As always, in keeping with my goals: have fun, be thankful and don’t get hurt.  We had a great time, lots of type 1 and type 2 fun, both out on the courses and afterwards at the beer tents.  And I am ever thankful and grateful to be able to share brotherhood (and a cold malty beverage) with these fine men.  And, although my leg is still tweaked, as far as I can tell, I didn’t do and further damage to it in the races over the past week.


So it looks like a month and a few days until Gobi!  (Insert exploding head emoji here).  Sadly I will be going into this race woefully on the undertrained side of things.  I guess I am just going to have to make up for it with positive attitude!


Comments: Total (1) comments

Jeff R

Posted On: 01 Jun 2023 12:10 am

Safe travels!

08 May 2023 01:06 pm (GMT+08:00) Beijing, Chongqing, Hong Kong, Urumqi

High dose croissant therapy (don’t try this at home!)


So the last time I checked in, I had been hamstrung by some tendinitis.


To combat this injury, I did what any reasonable person would do, I went to France.  Nancy took me out to dinner at the Tour d’Eiffel for my 62nd birthday.  It didn’t suck.  We had four beautiful days in Paris and then made out way through Normandie to Audierne in Brittany to help our lovely friend Annabelle celebrate her 50th birthday.


Sitting in planes and trains and automobiles is probably the worst thing that you can do for tendinitis.  To combat the deleterious effects of sitting, I tried to do as much walking and stretching as possible.  I also took a hard rubber ball for rolling.  And butter.  I’m pretty sure that butter is good for tendinitis, although research into its therapeutic benefits seems a little on the sketchy side.  But I took in lots of butter, mostly in the from of croissante au beurre, just in case.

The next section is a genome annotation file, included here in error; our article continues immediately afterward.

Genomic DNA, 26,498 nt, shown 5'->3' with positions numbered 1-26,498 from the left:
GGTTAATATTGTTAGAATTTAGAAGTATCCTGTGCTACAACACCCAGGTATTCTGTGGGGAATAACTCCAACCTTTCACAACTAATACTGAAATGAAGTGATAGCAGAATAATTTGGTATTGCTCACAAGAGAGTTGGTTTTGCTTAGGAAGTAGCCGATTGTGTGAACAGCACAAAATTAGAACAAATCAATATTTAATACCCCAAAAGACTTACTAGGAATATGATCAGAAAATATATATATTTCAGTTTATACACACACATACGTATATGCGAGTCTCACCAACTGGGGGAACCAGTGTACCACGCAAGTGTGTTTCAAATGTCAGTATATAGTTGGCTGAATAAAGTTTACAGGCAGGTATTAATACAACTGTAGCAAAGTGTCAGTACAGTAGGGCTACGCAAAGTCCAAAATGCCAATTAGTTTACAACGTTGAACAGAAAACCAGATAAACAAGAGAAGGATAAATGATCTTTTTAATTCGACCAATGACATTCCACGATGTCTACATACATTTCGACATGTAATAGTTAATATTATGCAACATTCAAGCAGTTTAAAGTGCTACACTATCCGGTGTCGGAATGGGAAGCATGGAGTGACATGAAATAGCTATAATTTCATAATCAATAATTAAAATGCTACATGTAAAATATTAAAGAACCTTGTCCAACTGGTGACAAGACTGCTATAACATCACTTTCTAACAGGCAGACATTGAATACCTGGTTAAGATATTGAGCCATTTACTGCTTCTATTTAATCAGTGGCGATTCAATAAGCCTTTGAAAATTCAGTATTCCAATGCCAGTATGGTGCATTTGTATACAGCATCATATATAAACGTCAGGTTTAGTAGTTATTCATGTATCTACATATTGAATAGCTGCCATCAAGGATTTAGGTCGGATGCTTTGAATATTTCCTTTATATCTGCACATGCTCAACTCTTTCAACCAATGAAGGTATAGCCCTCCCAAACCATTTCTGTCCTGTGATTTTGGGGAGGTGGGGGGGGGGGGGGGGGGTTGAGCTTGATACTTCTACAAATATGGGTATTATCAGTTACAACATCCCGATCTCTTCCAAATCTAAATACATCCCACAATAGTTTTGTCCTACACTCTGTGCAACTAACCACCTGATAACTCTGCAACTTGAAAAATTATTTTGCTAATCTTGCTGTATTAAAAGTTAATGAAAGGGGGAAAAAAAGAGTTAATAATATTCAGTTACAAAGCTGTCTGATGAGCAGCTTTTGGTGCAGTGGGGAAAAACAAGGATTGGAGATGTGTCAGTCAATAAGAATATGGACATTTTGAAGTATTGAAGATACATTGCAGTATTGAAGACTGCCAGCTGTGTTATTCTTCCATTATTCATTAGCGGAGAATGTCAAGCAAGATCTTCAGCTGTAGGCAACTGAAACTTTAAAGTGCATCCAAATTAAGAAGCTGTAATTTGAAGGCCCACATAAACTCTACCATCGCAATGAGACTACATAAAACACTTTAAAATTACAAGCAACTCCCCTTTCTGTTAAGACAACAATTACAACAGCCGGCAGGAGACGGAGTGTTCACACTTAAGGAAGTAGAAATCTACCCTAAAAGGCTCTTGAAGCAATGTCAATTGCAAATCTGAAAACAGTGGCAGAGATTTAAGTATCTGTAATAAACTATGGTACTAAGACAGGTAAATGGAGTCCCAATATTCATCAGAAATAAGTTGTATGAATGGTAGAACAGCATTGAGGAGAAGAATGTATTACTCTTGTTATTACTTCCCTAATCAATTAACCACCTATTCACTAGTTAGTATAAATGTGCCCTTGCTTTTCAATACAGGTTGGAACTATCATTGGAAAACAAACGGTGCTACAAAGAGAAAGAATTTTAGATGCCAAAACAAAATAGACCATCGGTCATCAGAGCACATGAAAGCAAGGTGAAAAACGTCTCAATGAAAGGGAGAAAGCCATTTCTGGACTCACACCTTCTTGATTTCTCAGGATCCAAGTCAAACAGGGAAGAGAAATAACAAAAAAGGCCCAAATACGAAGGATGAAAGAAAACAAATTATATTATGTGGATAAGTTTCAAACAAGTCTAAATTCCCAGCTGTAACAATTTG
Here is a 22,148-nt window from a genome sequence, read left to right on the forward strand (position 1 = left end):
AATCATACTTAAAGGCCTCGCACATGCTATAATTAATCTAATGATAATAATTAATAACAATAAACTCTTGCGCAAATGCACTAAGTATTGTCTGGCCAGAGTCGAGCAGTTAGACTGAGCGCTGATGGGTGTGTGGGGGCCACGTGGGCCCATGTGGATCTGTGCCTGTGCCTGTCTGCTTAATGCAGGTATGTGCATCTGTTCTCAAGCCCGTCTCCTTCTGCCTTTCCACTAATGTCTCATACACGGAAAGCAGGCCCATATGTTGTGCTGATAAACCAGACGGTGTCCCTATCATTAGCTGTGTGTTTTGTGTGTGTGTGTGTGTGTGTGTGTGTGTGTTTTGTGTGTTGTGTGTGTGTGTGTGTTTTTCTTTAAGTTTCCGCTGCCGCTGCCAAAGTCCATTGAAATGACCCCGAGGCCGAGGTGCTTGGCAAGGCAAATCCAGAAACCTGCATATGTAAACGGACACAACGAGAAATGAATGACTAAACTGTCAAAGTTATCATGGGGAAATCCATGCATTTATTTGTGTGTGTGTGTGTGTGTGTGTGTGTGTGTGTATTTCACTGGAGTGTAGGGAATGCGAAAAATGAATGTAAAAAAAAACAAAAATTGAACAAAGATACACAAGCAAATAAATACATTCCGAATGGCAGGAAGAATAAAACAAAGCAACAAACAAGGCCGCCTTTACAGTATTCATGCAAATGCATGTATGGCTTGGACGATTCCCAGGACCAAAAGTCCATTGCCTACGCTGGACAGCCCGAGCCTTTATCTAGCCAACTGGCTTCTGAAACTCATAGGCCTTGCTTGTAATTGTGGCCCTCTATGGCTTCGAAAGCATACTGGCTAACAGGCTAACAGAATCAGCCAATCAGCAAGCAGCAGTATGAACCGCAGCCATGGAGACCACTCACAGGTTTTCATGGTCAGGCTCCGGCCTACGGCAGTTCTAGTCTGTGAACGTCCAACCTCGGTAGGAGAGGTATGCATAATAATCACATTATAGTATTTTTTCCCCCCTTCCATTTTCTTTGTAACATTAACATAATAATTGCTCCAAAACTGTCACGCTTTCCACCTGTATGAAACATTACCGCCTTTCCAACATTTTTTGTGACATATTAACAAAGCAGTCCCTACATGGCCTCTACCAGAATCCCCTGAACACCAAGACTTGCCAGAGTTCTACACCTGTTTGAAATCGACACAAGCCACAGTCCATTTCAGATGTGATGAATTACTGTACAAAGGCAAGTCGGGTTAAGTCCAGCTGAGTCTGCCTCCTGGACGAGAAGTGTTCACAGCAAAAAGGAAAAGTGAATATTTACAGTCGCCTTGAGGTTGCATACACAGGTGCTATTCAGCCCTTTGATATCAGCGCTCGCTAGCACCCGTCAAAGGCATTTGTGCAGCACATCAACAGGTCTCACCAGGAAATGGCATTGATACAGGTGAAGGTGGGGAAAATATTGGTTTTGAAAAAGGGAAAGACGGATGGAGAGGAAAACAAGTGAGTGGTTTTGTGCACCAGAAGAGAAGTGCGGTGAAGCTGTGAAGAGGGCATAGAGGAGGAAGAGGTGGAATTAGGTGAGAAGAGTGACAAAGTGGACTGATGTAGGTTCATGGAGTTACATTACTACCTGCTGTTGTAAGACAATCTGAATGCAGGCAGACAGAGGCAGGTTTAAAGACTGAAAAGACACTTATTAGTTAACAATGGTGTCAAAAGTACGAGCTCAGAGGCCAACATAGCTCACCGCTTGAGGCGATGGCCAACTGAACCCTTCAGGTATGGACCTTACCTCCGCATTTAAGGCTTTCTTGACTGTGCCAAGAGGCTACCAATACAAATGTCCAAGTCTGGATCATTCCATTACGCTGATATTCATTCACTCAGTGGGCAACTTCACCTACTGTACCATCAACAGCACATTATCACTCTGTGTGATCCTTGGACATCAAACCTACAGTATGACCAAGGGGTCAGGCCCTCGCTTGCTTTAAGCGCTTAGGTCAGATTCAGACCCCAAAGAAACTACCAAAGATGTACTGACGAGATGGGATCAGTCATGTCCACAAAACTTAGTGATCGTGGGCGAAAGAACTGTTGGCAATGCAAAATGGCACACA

In any case, the tendinitis doesn’t seem to be getting any worse.  But it’s not getting much better either.  So I wasn’t able to get in much running in France.  But I was able to get out hiking on the GR (Grande Randonee).


We hiked the GR21 on the cliffs out of Etretat.

And the GR34 on the seashore of Cap Sizun out of Audierne.


And now I am back in Central Oregon trying to get my irrigation system up and running.  I think we are down to less than 5 weeks before the start of the Gobi.  My training is not what it should be.  Chances are pretty good that the Gobi will be a totally new experience for me:  I may be doing a little more hiking than in my previous races.  My friend Jay told me yesterday.  “You’d probably better get a bigger headlamp.”  (Inferring that I might be out after dark on the long march.)


At this point there isn’t much I can do about my dearth of training.  I can just try to get the leg heathy.  So more rolling.  More stretching.  More PT.


And more butter.

Comments: Total (1) comments

Keith Gayhart

Posted On: 16 May 2023 06:20 pm

Dr. Rob, I'll be more than shocked if you do any hiking or are out to the wee hours, but I wouldn't fret about it. I can tell you from personal experience that life further back in the pack is not so bad. See you soon.

14 April 2023 09:45 pm (GMT+08:00) Beijing, Chongqing, Hong Kong, Urumqi

On the Injured List


Well, what can I say.  


The ski season had been going so well, the snow has just kept coming, and the nordic skiing was too good to turn down, but with less that 3 months to go to the Gobi, it was time to get some running in.  The weekend before last I put in back to back long runs on the trails and dirt roads north of my house.  The legs were feeling strong, and I was probably feeling a bit too pleased with myself.  And so Monday morning I woke up with a limp and a pain behind my right knee.